Stevie Nicks and Lindsey Buckingham were a young, Southern California folk-rock duo with one unremarkable album (Buckingham Nicks) under their belts when they joined Fleetwood Mac. Nicks' sultry voice and Buckingham's songwriting knack focused the group's fledgling pop ambitions. On Fleetwood Mac's self-titled album of 1975, Nicks and Buckingham not only fit in, but they stimulated the core trio, turning the group into a hit-making machine at the point when Fleetwood Mac was about to become a hasbeen. Christine McVie responded to the Buckingham-Nicks material with a brace of catchy songs, while John McVie and Mick Fleetwood lent their blues-rock punch to the smoothed-out mix. The result is easy-listening pop with a kick, and it was just what mainstream music fans were looking for in the mid-Seventies. By the following year Fleetwood Mac was at Number One, easily outdistancing all the band's previous efforts.

The album kicks off with Buckingham's infectious "Monday Morning" and then builds to new levels of pop-music pleasure with each subsequent track. "Rhiannon" establishes Nicks' seductive, siren-like presence, while "Say You Love Me" unfurls Christine McVie's wry melodic edge. Unlike many blockbusters, the surrounding songs nearly equal the hits. In addition to the bouncy opener, Buckingham struts his tuneful stuff on the heavy centerpiece "World Turning" and soulful closer "I'm So Afraid." What's more, the slow tracks never impinge on the album's overall pace.

Rumours is even better. Using the same formula that propelled Fleetwood Mac, the band upped the quality of the songs. Not only did the album go to Number One, it stayed there for 31 weeks. Fleetwood Mac's cast of voices cuts even deeper when you consider that the two couples in the group were breaking up as the album went down. Buckingham's "Go Your Own Way" and Nicks' "Dreams" spell out two clear takes on a romantic dilemma. Rumours can be heard as a conversation among a loose circle of estranged lovers, culminating with "The Chain" (written by the entire group).

After striking such a perfect balance between self-expression and commercial appeal, Fleetwood Mac succumbed to studio artiness. The double-disc Tusk reveals Buckingham's secret fixation: to become Brian Wilson with a touch of Brian Eno thrown in. "Sara" maintains the band's pop profile, but the bulk of Tusk sounds cold and fussy next to the emotional heat of Rumours. On Mirage, Fleetwood Mac returns to simple pleasures, but the band seems to have lost its spirit. Reconvening five years later on Tango in the Night, the group carries on as if it were still 1982—or 1977. The hits "Big Love" and (especially) Christine McVie's "Little Lies" surge with all the relaxed soft-rock grace of yore but none of the quiet fire, hinting at a premature nostalgia. Buckingham quit the band prior to the 1987 tour; in retrospect, that last straw seems to have broken this venerable band's back.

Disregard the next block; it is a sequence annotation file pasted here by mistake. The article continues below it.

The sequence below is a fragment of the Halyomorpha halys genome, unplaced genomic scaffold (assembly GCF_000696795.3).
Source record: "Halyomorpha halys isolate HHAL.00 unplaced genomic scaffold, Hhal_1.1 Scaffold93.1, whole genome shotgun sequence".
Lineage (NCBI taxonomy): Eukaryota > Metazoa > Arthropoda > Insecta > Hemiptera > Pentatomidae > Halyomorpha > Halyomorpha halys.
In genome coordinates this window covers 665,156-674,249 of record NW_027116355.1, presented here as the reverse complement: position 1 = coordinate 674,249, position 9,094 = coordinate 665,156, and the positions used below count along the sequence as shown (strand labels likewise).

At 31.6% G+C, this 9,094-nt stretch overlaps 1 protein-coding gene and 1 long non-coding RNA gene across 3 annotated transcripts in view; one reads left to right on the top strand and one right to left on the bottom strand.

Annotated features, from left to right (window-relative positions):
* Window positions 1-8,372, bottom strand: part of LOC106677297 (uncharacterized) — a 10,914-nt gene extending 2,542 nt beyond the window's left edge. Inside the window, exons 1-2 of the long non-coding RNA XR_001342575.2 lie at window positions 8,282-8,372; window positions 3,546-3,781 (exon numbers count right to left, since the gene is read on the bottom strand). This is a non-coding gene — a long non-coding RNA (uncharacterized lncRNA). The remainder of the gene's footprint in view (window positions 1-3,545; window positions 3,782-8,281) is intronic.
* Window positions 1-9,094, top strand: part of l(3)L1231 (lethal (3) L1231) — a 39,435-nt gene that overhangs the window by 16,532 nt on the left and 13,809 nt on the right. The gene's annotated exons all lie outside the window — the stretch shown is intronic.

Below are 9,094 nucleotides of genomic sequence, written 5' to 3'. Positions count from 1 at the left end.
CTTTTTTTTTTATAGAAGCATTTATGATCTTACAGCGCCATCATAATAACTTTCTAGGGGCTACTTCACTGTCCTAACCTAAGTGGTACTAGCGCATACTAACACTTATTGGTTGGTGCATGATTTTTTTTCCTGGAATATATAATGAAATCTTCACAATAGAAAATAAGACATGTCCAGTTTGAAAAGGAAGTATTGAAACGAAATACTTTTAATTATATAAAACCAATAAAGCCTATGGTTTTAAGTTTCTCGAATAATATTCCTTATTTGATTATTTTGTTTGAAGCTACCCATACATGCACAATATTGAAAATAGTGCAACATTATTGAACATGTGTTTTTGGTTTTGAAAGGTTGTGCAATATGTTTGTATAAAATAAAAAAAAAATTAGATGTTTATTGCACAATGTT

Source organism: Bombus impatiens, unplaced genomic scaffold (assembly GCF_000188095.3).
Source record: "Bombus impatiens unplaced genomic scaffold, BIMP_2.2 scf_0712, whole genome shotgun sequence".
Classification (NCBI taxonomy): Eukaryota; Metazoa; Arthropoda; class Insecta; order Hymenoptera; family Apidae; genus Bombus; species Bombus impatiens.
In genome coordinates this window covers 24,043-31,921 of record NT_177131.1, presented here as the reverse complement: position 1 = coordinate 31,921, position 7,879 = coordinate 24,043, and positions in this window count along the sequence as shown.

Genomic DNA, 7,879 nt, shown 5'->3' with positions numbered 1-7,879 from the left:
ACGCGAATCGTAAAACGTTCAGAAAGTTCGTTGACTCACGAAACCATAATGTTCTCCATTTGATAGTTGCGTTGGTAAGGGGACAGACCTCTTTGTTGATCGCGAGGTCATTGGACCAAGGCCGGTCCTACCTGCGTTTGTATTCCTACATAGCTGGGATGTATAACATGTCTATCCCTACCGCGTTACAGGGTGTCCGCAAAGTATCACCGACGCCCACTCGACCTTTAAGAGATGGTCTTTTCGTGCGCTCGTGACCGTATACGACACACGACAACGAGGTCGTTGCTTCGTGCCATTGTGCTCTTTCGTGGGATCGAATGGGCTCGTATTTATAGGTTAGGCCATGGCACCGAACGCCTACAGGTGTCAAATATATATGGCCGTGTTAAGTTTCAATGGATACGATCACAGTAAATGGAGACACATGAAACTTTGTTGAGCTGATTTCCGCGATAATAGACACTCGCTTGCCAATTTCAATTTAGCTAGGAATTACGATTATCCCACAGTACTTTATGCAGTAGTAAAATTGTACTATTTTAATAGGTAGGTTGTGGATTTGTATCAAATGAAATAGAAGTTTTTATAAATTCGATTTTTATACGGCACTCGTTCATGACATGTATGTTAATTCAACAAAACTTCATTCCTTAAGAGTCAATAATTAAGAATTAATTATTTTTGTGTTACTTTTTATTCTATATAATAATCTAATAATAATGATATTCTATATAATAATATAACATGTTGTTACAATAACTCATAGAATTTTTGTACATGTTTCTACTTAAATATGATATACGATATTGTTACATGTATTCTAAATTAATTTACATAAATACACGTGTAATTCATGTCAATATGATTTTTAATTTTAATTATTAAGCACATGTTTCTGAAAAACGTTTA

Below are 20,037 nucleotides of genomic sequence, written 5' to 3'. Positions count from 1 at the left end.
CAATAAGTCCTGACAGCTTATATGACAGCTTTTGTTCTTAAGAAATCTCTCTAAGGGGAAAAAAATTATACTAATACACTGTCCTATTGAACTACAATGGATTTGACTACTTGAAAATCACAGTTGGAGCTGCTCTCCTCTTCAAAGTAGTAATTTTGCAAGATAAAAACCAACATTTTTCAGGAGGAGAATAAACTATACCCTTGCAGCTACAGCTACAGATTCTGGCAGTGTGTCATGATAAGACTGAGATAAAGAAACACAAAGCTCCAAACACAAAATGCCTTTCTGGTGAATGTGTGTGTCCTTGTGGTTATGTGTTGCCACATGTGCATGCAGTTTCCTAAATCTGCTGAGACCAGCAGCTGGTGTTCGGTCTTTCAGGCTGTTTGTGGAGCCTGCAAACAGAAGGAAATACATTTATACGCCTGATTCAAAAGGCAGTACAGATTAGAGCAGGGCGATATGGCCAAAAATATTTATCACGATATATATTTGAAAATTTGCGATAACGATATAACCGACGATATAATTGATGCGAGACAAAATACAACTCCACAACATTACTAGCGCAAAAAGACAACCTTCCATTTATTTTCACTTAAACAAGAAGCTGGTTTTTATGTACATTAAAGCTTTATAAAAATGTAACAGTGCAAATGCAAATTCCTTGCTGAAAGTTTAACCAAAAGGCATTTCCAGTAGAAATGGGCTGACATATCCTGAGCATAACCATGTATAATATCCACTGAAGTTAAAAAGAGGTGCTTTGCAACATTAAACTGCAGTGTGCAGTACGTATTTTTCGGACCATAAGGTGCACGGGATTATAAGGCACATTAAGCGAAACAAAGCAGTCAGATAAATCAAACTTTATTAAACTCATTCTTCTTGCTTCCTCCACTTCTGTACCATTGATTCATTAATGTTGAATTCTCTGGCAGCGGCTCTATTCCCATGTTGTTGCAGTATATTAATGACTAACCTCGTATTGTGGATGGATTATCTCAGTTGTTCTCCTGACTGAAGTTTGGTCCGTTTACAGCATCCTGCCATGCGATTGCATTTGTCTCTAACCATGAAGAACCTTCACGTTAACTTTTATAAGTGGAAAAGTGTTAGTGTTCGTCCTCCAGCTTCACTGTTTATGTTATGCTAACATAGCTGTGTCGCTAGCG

Buckingham's L.A. cowboy replacements (Rick Vito and Billy Burnette) add little to the washed-out Behind the Mask. When Nicks left shortly after that album's release, Fleetwood Mac entered yet another phase, though short-lived. In spite of the capable vocals of new female singer Bekka Bramlett (Delaney & Bonnie's daughter) and guitar work of Traffic alum Dave Mason, Time was a full-on bore. Fleetwood Mac's Seventies-era lineup reunited for The Dance, but it seemed more of a business decision than an aesthetic one. In an "MTV Unplugged"-style setting, the band unavoidably devotes most of the album to repeats of its peak-era hits ("Dreams," "Rhiannon," "Go Your Own Way"), but they bring absolutely nothing fresh to the proceedings. The best cuts are new ones by Buckingham ("Bleed to Love Her" and "My Little Demon"), but they get buried in the nostalgia fest. For a band that practically became a brand-name franchise in the late Seventies, Fleetwood Mac set a standard of quality that's proven tough to maintain—or equal.

McVie retired from Fleetwood Mac in 1998, and her pop smarts were missing on Say You Will, the first Fleetwood Mac album with both Buckingham and Nicks in 16 years. 75 minutes of new music was probably about an hour more than Fleetwood Mac fans needed at this late date, but there were keepers: Nicks' buoyant title track, Buckingham's weirdly poppy "Miranda" and the stately "Silver Girl," a fine showcase for Nicks' wizened vocals. The Say You Will tour was chronicled on the CD/DVD Live in Boston. Buckingham and Nicks could still send shivers down the spine when they harmonized on "Dreams," and it was good fun to hear Fleetwood Mac take a crack at Nicks' solo synth-pop smash "Stand Back."

Not surprisingly for an outfit as schizophrenic as Fleetwood Mac, none of its collections adequately captures the band. The Pious Bird is an excellent overview of the group's early Peter Green period, and the 1988 Greatest Hits package is a decent collection of the Buckingham-Nicks era. 25 Years: The Chain is frustrating; if ever there was a band for which a chronological overview is appropriate, it's Fleetwood Mac, whose evolution from blues to pop came slowly but dramatically. For whatever reasons, the compilers chose to mix and mingle the eras on this four-disc set, and it suffers as a result.

Portions of this album guide appeared in The New Rolling Stone Album Guide (Fireside, 2004).